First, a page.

Thursday, July 11, 2013

Do You Want Whale Sperm With That?

 The truth is sometimes being young is less fun than being dead.

If that old adage "you are what you eat" holds any truth at all, then it must also be true that you are what you watch and listen to as well.   If I could go back to 2006 and redo that old blog post in the link there I'd add the movie Pump Up the Volume to the "Recipe of Me" list.  I'm not quite sure why I didn't include it in there in the first place.  I remember much of my teenage years was spent watching this movie while sighing every time Christian Slater spoke (as you do when you're about 15) and I did so, over and over, week after week until the tape literally broke.

I haven't got the movie on DVD (and clearly not on VHS either) but the other night I happened to find it randomly online and re-watched it for the first time in about 15 or so years and was delighted from opening scene to end credits.  I could still recite about 80% of it verbatim and it still rang true.  I'm many years out of my teens now and I'm amazed that I could still relate so willingly to these feelings of hurt, betrayal and injustice that are so fundamentally teenage.  It's a credit to the writing and direction but also perhaps speaks a lot of me and where I'm at during this time in my life.

I'm not sure whether this is true and FFS I can't be fucked researching it but PUTV feels like the first movie of its time to truly be a voice of the emergent Generation X especially in the face of teen cinema that had, (until that time) been thoughtful but also too "pretty" to really explore issues of how difficult it is to be young.  Pump Up the Volume isn't a pretty teen movie. Sure, Samantha Mathis is gorgeous and Christian Slater isn't exactly hard on the eye but when you compare it to the John Hughes movies that typified teen angst in the 80s it's like looking at two opposites.  PUTV is basically a big "fuck you" to the 80s and the Baby Boomers for that matter. It's Generation Xs first real voice, that is when they were still deciding whether they had a voice angry enough to be heard in the first place.

Were Generation X ever really heard I wonder?

Sure they were written about, notably by the brilliant Douglas Coupland and in numerous essays of the time.  Many songs and books and theories were pontificated (probably on the end of a joint) about Gen-X.  Certainly the Baby Boomers and (consequently) Yuppies complained about their lack of willpower, their disaffected attitude, their slacker tendencies, their over-educated cynicism and their moodiness but were they ever really heard?

A lot of what writer/director Allan Moyle examines in his movie Pump Up the Volume I think explains the fears and worries that affected Generation X before we moved the spotlight onto Gen Y and forgot there ever really was a problem.  Namely, control by large corporations over the way we live our lives, how money influences greed and corruption, that adults in positions of power are mostly untrustworthy, an inexplicable need to fuck shit up, a fear that society does not support humanity in humans, fear that our mental and physical well-being is being subverted by a machine running on corruption and greed, a feeling that perhaps anarchy is better than capitalism and of course a deep mistrust in government and all authority associated with it etc.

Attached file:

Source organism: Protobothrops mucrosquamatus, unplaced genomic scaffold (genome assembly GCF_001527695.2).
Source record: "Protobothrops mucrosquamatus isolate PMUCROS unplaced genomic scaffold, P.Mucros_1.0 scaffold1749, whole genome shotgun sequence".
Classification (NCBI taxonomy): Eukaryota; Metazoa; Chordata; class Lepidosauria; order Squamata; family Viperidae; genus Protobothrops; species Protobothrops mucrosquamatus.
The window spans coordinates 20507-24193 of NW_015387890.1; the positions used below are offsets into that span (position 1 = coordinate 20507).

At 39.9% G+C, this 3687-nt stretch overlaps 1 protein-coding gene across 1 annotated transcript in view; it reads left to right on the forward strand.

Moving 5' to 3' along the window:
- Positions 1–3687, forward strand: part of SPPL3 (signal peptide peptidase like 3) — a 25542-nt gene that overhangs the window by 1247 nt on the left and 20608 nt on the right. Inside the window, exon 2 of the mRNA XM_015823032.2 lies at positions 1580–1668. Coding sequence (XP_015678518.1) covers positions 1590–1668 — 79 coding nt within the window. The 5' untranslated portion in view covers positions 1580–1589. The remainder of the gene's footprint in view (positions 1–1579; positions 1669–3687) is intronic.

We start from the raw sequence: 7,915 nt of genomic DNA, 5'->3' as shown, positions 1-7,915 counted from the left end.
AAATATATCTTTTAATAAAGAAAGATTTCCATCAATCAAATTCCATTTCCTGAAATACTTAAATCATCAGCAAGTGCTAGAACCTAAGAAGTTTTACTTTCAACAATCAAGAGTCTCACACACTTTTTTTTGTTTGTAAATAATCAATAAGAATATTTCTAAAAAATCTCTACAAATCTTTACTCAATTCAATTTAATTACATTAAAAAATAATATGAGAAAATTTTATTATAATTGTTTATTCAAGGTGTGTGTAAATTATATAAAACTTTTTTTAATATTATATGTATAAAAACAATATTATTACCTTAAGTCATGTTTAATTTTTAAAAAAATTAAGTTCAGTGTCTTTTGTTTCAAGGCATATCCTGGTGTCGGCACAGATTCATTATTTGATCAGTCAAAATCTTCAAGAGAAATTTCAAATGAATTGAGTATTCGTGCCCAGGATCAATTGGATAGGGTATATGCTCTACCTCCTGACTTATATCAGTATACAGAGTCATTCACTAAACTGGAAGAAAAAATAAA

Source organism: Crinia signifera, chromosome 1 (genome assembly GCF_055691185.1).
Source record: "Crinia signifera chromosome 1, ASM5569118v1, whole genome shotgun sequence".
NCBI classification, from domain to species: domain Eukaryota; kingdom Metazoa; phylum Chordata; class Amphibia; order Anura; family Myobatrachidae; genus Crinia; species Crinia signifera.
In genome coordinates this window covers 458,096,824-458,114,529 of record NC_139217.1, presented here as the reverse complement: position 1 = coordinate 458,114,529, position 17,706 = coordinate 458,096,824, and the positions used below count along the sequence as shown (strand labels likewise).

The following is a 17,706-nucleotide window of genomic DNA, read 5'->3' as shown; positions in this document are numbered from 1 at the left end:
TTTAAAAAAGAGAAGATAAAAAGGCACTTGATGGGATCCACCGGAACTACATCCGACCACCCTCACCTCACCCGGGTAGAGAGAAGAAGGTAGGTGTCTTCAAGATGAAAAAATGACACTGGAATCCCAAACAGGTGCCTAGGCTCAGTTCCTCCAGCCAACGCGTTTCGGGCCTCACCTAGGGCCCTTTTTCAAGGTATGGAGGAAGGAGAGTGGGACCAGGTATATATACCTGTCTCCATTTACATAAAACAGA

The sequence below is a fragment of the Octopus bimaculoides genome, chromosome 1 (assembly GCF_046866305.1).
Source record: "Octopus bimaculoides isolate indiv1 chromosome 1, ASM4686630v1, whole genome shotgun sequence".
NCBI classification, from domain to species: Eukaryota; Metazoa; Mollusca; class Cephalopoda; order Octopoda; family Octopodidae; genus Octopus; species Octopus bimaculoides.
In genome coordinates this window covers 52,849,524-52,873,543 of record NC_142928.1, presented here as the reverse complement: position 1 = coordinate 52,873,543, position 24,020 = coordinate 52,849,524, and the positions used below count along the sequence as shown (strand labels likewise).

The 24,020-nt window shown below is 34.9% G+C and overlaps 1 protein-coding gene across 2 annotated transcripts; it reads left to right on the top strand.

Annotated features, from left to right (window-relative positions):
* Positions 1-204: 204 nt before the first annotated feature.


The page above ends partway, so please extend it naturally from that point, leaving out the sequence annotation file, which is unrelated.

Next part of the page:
Let's fact it folk, aren't these the things we are still worried about?  Weren't the hippies worried about that before they turned into yuppies?  And if we aren't, why the hell not?  This is why the movie is still so relevant and why it still works.  These issues never went away in fact if anything they are more hopeless than ever, and Generation X, no matter now ineffective in changing the world they were had a bloody good point.  They may not have invented the plight or were the first to voice their concerns but they did take on these issues personally.  If we didn't listen then, why aren't we listening now?

What I love about Pump Up the Volume is the idea that idea that the voice is so powerful that it creates its own persona.  As a lowly teenager, main protagonist Mark is vulnerable; he is young and as we all know being young is hard and being young also means being powerless.  Young people who speak up or who are different are often beaten down by authority figures and of course since we are so afraid of 'otherness' by their peers too, but a voice can go anywhere and transcends cliques, class and race.  It can penetrate deep and reach out to a humanity that exists in commonality within us all.
I like the idea that a voice can just go somewhere uninvited and just kind of hang out like a dirty thought in a nice, clean mind. To me a thought is like a virus you know, it can just kill all the healthy thoughts and just take over. ~ DJ. Happy Harry Hard-On
So in the movie the voice does go uninvited into the psyche of this small town and creates a virus that causes an epidemic of thought and eventually anarchy and change in this small community and this makes me wonder, what it will take for us humans to do the same on a grander scale? While most of us humans step in time almost mindlessly to the job and the mortgage and hot sex (or endless supply of chocolate) there is a group of us who has been infected by the virus and is currently sitting very uneasily with it pulsating deep knowing that change must happen but not knowing how.

If Generation X were unheard or... ignored when they took it on then what will happen this time around?

I would be remiss to mention the fact that the soundtrack for Pump Up the Volume is just brilliant.  The released soundtrack is good but the actual soundtrack from the movie is some of the best music of its time.  Leonard Cohen, Sonic Youth, Concrete Blonde, Pixies, MC5, Beastie Boys, etc.

Here's one little gem by Richard Hell and the Voidoids.  Love Comes in Spurts.

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